Prince Hisahito of Akishino

From Wikipedia, the free encyclopedia
Jump to: navigation, search
"Prince Hisahito" redirects here. For Emperor Go-Saga's fourth son, see Emperor Go-Fukakusa.
Prince Hisahito
悠仁親王
Full name
Hisahito (悠仁?)
House Imperial House of Japan
Father Fumihito, Prince Akishino
Mother Kiko, Princess Akishino
Born (2006-09-06) 6 September 2006 (age 8)
Aiiku Hospital, Tokyo, Japan
Religion Shinto
Japanese Imperial Family
Imperial Seal of Japan.svg


HIH The Prince Mikasa
HIH The Princess Mikasa

Prince Hisahito of Akishino (悠仁親王 Hisahito Shinnō?, born 6 September 2006) is the third child and only son of Fumihito, Prince Akishino and Kiko, Princess Akishino.[1][2] He is third in line to become Emperor of Japan.

Name[edit]

His personal name Hisahito in this case means "serene and virtuous," according to the Imperial Household Agency. An alternative translation is "virtuous, calm, everlasting." His name was chosen by his father, and the Imperial crest used to mark his belongings is koyamaki (Japanese Umbrella-pine) tree.

Biography[edit]

Hisahito was born at 8:27 am (Japan Standard Time) by Caesarean section at Aiiku Hospital in Tokyo following complications in the pregnancy, diagnosed as partial placenta praevia, which resulted in the birth taking place two weeks early. He weighed 2.556 kg (5 lb 10 oz) at birth. His mother Princess Kiko has offered to donate the umbilical cord blood to the Japanese Cord Blood Bank Network for the general public and not for private use.[3]

Japanese newspapers announcing the birth of the third in line

Hisahito was the first male child born to the Imperial House of Japan since his father in 1965. In January 2007, the then Prime Minister of Japan, Shinzō Abe, announced that he would drop an earlier proposal to alter the Imperial Household Law so as to allow females to inherit the throne. The proposal had been made on the basis of the fact that the two sons of Emperor Akihito had, at the time, no sons of their own. Given Hisahito's birth, it now seems increasingly unlikely that the laws will be changed to allow Hisahito's cousin, Princess Aiko, daughter and only child of the heir-apparent to the throne, Crown Prince Naruhito, to become a reigning Empress and thus end the Japanese succession controversy. Although Imperial chronologies include eight reigning empresses over the course of Japanese history, they are regarded as interim or "caretaker" rulers, who did not pass the throne to their own children. Their successors were most often selected from amongst males of the paternal Imperial bloodline once those males grew old enough to rule, which is why some conservative scholars argue that the women's reigns were merely temporary and that the male-only succession tradition must be maintained.[4] The supporters of changes criticized the current law as it placed a burden on the few aging males old enough to perform royal duties as females left the family. [5]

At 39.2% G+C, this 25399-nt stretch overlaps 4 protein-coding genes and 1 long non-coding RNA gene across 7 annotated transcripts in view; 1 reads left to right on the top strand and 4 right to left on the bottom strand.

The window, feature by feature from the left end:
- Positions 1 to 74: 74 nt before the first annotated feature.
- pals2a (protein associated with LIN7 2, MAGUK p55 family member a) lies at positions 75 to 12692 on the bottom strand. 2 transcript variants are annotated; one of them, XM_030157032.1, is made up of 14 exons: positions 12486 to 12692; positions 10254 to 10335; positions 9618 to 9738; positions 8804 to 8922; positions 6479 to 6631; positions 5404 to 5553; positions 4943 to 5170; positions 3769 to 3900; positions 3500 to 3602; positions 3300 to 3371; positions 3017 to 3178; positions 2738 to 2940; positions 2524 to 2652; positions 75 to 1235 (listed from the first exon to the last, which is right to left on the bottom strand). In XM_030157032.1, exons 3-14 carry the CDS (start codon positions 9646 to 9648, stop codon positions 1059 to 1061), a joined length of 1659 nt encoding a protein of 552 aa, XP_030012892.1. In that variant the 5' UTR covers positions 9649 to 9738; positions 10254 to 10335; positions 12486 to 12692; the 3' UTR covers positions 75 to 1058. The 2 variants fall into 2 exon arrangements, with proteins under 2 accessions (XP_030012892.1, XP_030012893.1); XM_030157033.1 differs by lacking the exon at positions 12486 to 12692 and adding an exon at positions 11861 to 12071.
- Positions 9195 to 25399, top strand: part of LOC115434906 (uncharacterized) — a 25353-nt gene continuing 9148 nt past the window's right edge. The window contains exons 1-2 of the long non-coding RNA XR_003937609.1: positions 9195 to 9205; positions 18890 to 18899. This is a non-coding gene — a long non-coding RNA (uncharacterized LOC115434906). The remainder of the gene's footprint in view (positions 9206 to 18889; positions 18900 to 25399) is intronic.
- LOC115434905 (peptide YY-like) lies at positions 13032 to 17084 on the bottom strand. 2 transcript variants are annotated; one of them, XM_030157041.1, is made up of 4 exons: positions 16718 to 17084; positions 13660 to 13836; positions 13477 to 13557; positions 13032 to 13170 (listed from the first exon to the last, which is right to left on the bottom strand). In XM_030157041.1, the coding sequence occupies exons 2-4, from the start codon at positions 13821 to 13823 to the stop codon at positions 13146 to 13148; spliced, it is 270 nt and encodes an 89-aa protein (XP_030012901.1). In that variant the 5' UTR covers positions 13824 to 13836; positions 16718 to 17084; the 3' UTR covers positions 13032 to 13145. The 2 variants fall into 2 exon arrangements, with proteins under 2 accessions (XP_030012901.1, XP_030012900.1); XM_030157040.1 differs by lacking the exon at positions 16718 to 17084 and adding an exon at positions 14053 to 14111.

Prince Hisahito celebrated his first birthday amid the glare of cameras at the imperial palace. Newspapers published front-page pictures of the smiling prince standing on a table in pale blue rompers. The Imperial Household Agency stated his weight as 9285 grams (20.4 pounds) and his height as 75 centimetres (30 inches).[6]

On his third birthday he weighed 13.6 kilograms and was 94 centimetres tall. He was shown riding a tricycle, and later in traditional dress. The Imperial Household Agency told press that Prince Hisahito enjoys lively activities, like riding a tricycle gifted by his elder sister Princess Kako, playing ball and chasing, and had gradually become able to eat and change clothes by himself. His parents called him "Yuyu," "Yu-chan" and "Hisahito-kun."[7]

Education and interests[edit]

In the spring of 2010, Prince Hisahito began kindergarten at a school affiliated with Ochanomizu University in Tokyo; on 14 December 2012, the Imperial Household Agency announced he would enter Ochanomizu University Elementary School in April 2013 so he could be with many of his friends from kindergarten. The prince thus became the first member of the Imperial House of Japan to receive his education at a school other than Gakushuin Primary School, which is also in Tokyo.[8] By his second year, he was reported to be doing well at school, helping to look after first-year pupils and playing with his many friends.[9]

Titles and styles[edit]

Styles of
Prince Hisahito of Akishino
Akisino no miya mon
Reference style His Imperial Highness
Spoken style Your Imperial Highness
Alternative style Sir
  • 6 September 2006 – present: His Imperial Highness Prince Hisahito of Akishino

Ancestry[edit]

See also[edit]

References[edit]

  1. ^ "Japan princess gives birth to boy". BBC News. 6 September 2006. Retrieved 5 September 2006. 
  2. ^ Walsh, Bryan (5 September 2006). "Japan Celebrates: It's a Boy!". Time. Retrieved 5 September 2006. 
  3. ^ "Imperial baby joins his mother". The Japan Times. 8 September 2006. Retrieved 8 September 2006. 
  4. ^ "Life in the Cloudy Imperial Fishbowl," Japan Times. 27 March 2007.
  5. ^ "The Future of Japan’s Dwindling Imperial Family". Retrieved 26 July 2014. 
  6. ^ AFP.google.com, Japan's new prince turns one amid public glare
  7. ^ Prince Hisahito turns 3+
  8. ^ The Japan Times - Prince Hisahito to enter Ochanomizu University Elementary School
  9. ^ "Prince Hisahito, 3rd in line to Japanese throne, turns 8". Mainichi. 8 September 2014. Retrieved 8 September 2014. 

External links[edit]

"Their Imperial Highnesses Prince and Princess Akishino and their family". Imperial Household Agency. 

Prince Hisahito of Akishino
Born: 6 September 2006
Lines of succession
Preceded by
The Prince Akishino
Line of succession to the Japanese throne
3rd position
Succeeded by
The Prince Hitachi
Order of precedence in Japan
Preceded by
The Prince Akishino
Gentlemen
HIH Prince Hisahito of Akishino
Succeeded by
The Prince Hitachi